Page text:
Women’s close association with sustainable livelihoods, especially among the underprivileged sections of society, is well known. Climate change will (unarguably) affect the ability of vulnerable communities to provide for their everyday needs and existence. Women in ecologically critical locations are acutely aware of the threat that climate change poses to livelihood security in their immediate environment even though they may be unable to articulate the same in sophisticated language.
It is well established that women have been at the forefront of pointing out the harmful consequences of environmental and climate changes. Although Silent Spring (by Rachel Carson in 1962) did not explicitly discuss climate change, it brought home the environmental harm caused by the indiscriminate use of pesticides. From Rachel Carson, Vandana Shiva to the young Greta Thunberg, women have been alerting the world to the devastating effects of unbridled capitalistic exploitation of the natural world that has unleashed climate change.
Some well-established research points to the fact that women in the South will be more affected by climate change than men in those countries and that men in the North pollute more than women in these countries. Women have generally been seen through the twin prism of being vulnerable and virtuous on the climate front as Arora-Jonsson (2011) points out. She argues that this perpetuates a North–South binary with the vulnerability being attributed to southern women and virtuosity (climate activism) being attributed to northern women, as a result of which greater responsibility is being placed on women everywhere. She also argues for a more nuanced approach to understanding the effects of climate change on women. Citing research on women’s vulnerability to flooding in Odisha, it is shown that it is difficult to speak of gender effects without speaking of caste and class, which play a major role in defining women’s vulnerability in a country like India.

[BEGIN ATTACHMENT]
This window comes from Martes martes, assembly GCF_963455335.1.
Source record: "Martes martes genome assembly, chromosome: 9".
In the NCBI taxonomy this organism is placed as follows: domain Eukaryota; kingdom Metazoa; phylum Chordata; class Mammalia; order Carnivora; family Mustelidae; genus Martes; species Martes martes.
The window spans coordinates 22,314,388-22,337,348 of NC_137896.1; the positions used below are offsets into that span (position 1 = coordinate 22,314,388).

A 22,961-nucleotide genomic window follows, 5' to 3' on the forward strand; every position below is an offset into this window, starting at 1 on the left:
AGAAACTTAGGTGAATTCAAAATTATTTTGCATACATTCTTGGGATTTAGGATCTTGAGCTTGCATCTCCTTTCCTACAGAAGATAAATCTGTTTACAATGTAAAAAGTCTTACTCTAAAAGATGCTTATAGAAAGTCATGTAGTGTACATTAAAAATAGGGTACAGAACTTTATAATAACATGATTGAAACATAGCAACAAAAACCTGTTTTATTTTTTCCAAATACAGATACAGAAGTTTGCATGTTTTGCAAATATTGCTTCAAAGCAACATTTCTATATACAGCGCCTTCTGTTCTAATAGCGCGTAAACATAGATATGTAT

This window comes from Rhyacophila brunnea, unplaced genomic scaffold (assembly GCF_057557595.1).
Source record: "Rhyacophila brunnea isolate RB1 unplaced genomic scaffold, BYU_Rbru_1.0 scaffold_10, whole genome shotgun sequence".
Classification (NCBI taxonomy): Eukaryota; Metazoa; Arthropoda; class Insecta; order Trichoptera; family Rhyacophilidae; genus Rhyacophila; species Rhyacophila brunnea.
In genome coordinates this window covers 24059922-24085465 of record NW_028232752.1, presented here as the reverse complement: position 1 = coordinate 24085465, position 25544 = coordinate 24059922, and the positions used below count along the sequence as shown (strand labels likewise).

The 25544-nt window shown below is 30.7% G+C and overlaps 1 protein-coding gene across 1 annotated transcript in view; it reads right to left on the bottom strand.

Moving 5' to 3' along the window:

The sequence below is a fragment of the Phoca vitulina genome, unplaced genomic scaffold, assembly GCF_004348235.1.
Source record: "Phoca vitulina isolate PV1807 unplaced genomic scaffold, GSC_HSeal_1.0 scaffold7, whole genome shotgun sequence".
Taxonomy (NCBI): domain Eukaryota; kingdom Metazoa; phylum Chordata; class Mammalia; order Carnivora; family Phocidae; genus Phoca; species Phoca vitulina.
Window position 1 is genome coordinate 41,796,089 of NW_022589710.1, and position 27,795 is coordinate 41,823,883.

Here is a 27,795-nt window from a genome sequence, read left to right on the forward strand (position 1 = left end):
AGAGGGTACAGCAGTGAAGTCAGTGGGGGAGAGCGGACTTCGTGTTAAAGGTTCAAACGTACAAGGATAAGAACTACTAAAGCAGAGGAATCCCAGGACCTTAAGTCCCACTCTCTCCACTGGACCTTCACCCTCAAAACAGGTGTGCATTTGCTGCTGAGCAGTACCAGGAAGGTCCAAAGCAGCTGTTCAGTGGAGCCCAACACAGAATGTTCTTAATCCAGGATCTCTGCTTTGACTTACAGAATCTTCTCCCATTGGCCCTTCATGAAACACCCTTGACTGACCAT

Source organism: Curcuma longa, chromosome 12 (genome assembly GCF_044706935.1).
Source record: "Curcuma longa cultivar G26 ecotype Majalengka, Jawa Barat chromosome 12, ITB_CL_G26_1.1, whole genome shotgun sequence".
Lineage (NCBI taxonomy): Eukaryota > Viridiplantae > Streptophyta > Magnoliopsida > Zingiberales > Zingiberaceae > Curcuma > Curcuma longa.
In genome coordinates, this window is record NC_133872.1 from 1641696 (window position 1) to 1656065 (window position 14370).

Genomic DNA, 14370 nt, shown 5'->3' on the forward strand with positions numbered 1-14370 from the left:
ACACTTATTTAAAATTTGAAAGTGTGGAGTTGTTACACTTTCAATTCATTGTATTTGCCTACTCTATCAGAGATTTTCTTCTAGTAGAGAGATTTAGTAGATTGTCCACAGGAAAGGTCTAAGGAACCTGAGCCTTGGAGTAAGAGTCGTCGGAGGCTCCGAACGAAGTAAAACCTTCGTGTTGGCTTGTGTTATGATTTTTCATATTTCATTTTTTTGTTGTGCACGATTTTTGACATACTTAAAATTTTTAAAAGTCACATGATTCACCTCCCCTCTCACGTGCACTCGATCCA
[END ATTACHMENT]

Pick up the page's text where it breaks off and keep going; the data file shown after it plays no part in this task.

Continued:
Gender inequalities are also perpetuated by gender norms that place greater responsibility for running the household on women despite the male being constructed as the breadwinner. In some work I did in the 1980s on women and forestry during the height of the fuelwood crisis, I found that women were more inclined towards planting tree species that provided small timber, fuel, fodder, fruit and shade while men, on the other hand, had been quickly seduced into favouring eucalyptus trees that provided quick monetary returns (Kaur 1991). Research from that period found that eucalyptus had not been an environment-friendly choice while the tree species favoured by the women would have not only been environmentally friendly but also provided means of subsistence to these economically vulnerable households. As non-market provisioning for the household is often the responsibility of women, the need to mitigate climate change that adversely affects livelihoods needs to be frontally addressed.
What we need to also ask is if women are being given the responsibility of helping to mitigate the effects of climate change, are we also equipping them with the resources or capacity to do so? Two important research findings point to the way forward: gender balance on environmental committees is necessary as it leads to more sustainable decision-making and factoring in contextual harms of climate change is absolutely necessary to equip women everywhere to fight the harmful effects of climate change.
Arora-Jonsson, S. 2011. Virtue and vulnerability: Discourses on women, gender and climate change. Global Environmental Change 21(2), pp. 744-751
Kaur, R. 1991. Women and forestry in India. Pre-Working Paper #714, World Bank
Prof. Ravinder Kaur
The author is a Professor at IIT Delhi
This article is written for Development Alternatives